Were always looking for the New New Thing in tech, since long before Michael Lewis coined the motto. Often we are entirely too successful. There are so many New New Things and so many of them fail from the sky like burned-out flares soon enough, to considerably litter the graveyard of Old New Things. Can we learn from them? Likely. Will we learn from them? Perhaps not. But its worth remembering them anyway, from time to time. And so I give you this highly idiosyncratic directory of yesterdays tomorrows from the twenty-teens 😛 TAGEND
Chatroulette was perhaps the most mayfly-ish of all the once-new things. It launched in November 2009. Three months later it was a culture contest. Three months after that its founder was the subject of a period New Yorker profile. Three months after that it shut down. Then it came back, but by then , no one cared ..
was perhaps the most mayfly-ish of all the once-new stuffs. It launched in November 2009. Three months later it was a culture event. Three months after that its creator was the subject of a period profile. Three several months after it shut down. Then it came back, but by then , no one cared .. The BlackBerry PlayBook was, and this may be hard to believe, awaited with great anticipation. It was going to be BlackBerrys big comeback. It was going to dominate the tablet space. It was the subject of my very first TechCrunch upright. And it couldnt do email unless tethered to a BlackBerry phone. RIP, PlayBook.
The Arab Outpouring was “the worlds” first social-media-driven revolt, concurred everyone breathlessly.( Including me .) The difficulty is, except for Tunisia, the world is still waiting for the first successful social-media-driven revolution. The Arab Spring soon became the Arab Winter, and has become little more than a historical note.
was the worlds first social-media-driven change, concurred everyone breathlessly.( Including me .) The question is, with the exception of Tunisia, the world is still waiting for the first social-media-driven change. The Arab Spring soon became the Arab Winter, and has become little more than a historical note. Google Plus was a big deal. It was Googles move into social media. It was Googles Facebook killer. It was the clue that everything Google did was now social. I imply, until it completely disappointed. Its still there, but its a ghost town.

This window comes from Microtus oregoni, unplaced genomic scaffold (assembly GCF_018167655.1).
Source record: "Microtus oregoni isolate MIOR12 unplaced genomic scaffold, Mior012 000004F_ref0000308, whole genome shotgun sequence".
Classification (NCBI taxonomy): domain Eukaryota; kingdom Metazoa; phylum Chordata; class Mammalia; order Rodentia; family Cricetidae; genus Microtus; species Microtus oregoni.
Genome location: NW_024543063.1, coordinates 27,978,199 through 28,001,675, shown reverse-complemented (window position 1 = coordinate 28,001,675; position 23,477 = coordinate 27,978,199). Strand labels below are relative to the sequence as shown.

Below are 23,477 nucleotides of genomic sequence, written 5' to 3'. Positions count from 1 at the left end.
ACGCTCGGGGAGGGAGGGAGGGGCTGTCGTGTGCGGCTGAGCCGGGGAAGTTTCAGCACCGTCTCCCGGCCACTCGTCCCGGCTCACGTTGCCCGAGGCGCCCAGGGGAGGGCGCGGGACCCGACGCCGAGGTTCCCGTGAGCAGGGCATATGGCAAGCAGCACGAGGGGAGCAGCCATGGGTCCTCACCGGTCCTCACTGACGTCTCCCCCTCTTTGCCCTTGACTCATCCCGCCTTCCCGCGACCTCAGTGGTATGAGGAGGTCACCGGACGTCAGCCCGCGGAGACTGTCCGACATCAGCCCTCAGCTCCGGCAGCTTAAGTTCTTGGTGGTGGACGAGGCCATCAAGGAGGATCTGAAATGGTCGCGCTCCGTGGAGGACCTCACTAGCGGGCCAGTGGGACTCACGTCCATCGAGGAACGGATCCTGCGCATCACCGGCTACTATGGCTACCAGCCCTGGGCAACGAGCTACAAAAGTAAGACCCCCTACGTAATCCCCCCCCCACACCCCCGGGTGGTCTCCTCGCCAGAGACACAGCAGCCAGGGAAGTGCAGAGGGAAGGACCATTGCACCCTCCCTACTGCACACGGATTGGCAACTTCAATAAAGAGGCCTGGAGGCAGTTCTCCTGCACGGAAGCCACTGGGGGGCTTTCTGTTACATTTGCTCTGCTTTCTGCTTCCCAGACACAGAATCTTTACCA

Windows Phone had an absolutely gorgeous and good-to-use brand-new OS, Windows Phone 8, which launched this year. It had the full load of mighty Microsoft behind it. It was aimed at the still-burgeoning smartphone busines, which was not yet thought to be an entrenched duopoly. It flopped, it burned, it succumbed.
had an absolutely gorgeous and good-to-use new OS, Windows Phone 8, which launched this year. It had the full heavines of mighty Microsoft behind it. It was aimed at the still-burgeoning smartphone marketplace, which was not yet thought to be an entrenched duopoly. It flopped, it burned, it lived. Google Glass was supposed to be the harbinger of widespread augmented actuality and wearable computing. Instead “its become” most remarkable for eliciting the coinage of the word Glassholes. They really, really should have added an LED to make it very apparent where reference is camera was reporting. I was pro-Glass in the abstract, but then I went on a multi-day dive outing( a descent tour !) with a Glasshole. Yeesh. Five years later, the world is still waiting for its harbinger of widespread augmented actuality.